But He didn’t stay dead, and He doesn’t intend for us to stay dead either. Since He’s risen, He needs to raise us from the dead too. He’s going to do that on the last day. It’s His promise to you. “He who believes in Me shall never die. He has passed over from death to life. The day is coming that all who are in their graves shall hear the voice of The Son of Man and come out, some to the resurrection of life, and others to the resurrection of judgment.” Faith in His Blood is what rescues you from the resurrection of judgment and brings you to the resurrection of life. Through faith in Him you will live forever with The Shepherd of Israel, Who even now is leading you and all the faithful like a flock to life everlasting.

So Jesus tells you to prepare for His coming. He is coming. He hasn’t forgotten us. He reminds us of this every high tide, every comet and eclipse, every disaster and tragedy. Those are the sorts of things He’s talking about in the first couple verses of today’s Gospel. He even tells us that’s the message we should get every year as winter turns to spring, and I suppose we could add every time autumn turns to winter! When these things happen, remember that your Lord is coming to rescue you from this sinful world, and live like it.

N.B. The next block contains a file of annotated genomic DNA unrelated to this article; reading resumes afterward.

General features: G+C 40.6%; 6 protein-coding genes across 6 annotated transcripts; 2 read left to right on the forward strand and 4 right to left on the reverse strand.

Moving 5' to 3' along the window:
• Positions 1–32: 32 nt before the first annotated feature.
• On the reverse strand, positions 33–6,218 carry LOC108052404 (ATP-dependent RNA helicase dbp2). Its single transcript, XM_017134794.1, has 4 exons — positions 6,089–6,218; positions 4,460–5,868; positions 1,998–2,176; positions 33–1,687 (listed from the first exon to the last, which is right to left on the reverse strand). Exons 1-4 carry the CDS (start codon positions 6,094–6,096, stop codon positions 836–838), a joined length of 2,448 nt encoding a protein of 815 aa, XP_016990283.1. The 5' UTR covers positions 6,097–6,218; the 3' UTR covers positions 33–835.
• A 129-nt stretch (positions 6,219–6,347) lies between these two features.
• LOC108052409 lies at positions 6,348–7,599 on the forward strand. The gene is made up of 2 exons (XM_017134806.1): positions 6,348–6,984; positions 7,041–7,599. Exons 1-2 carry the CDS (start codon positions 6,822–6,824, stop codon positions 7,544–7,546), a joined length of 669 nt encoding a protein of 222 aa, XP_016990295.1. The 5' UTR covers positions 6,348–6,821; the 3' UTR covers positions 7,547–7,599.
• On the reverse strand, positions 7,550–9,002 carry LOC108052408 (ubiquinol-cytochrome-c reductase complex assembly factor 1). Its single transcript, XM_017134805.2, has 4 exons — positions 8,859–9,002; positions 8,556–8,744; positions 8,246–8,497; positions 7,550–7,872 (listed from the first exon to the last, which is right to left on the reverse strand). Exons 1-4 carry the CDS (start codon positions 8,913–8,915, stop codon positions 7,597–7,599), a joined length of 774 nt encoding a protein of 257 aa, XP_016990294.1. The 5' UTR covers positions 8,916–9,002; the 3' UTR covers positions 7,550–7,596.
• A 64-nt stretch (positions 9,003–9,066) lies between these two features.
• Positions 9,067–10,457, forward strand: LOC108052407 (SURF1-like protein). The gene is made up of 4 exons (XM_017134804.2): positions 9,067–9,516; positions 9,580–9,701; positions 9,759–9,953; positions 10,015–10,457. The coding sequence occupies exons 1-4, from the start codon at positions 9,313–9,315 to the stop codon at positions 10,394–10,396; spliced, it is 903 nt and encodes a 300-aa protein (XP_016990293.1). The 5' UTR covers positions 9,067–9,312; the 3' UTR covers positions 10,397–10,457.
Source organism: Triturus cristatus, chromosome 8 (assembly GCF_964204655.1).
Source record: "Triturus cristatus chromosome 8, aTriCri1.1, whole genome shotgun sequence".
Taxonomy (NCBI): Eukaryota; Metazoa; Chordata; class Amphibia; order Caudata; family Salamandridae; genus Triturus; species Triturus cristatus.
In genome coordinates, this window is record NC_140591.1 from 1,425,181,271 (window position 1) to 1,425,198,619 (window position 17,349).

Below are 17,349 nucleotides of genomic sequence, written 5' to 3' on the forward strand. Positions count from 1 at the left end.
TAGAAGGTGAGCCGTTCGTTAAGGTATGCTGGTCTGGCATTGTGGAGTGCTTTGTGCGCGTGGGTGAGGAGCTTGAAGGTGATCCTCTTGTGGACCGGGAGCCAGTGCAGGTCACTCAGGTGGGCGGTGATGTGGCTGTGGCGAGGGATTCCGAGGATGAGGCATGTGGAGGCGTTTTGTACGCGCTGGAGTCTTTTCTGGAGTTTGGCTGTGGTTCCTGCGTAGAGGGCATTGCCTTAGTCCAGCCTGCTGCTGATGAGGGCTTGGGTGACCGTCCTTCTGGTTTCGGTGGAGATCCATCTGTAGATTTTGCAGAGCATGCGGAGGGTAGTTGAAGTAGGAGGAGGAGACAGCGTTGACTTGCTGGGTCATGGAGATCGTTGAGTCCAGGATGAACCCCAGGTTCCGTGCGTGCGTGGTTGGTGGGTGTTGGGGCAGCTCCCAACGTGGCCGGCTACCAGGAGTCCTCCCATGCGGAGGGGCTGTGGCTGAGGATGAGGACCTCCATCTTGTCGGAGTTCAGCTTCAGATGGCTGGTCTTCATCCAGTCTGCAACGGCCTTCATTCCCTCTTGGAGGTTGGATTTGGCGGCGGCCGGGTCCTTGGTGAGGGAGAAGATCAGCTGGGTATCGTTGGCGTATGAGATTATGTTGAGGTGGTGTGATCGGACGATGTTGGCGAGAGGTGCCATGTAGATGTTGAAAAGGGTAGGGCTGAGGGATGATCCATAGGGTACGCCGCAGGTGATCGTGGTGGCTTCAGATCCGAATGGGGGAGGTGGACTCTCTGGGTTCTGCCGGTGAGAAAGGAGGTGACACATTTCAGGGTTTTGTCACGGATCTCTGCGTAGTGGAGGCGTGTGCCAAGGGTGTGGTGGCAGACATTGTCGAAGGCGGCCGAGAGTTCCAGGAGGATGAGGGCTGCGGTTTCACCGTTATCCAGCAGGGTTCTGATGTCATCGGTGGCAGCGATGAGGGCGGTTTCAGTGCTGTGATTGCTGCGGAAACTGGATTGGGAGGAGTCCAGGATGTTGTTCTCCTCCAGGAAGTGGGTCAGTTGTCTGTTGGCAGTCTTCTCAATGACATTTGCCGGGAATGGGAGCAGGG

Live like it? How does that look? “Straighten up and raise your heads.” Watch for Him to come, and don’t be bent over. He’s not talking about your posture though. Don’t be bent over means this: don’t get caught up in the things of this world. Don’t let your sins get the better of you. Don’t let them control you or let the world seduce you. Don’t let the cares and pleasures and anxieties of life keep you away from your Savior. Don’t let your mind get impure.

So how should you live? Hold fast to Jesus and His Word. Keep His Commandments before you and serve Him as a dear child of your heavenly Father. Live like one who has been redeemed from sin, who has been rescued from sin to live a life that pleases not the devil, the world, and the sinful flesh, but that pleases our Savior. For He has promised to gather us, His saints, together to Him. He will do this when He comes again in glory. “People of Zion, behold thy salvation cometh!”

Categories: Pastor Westgate's Sermons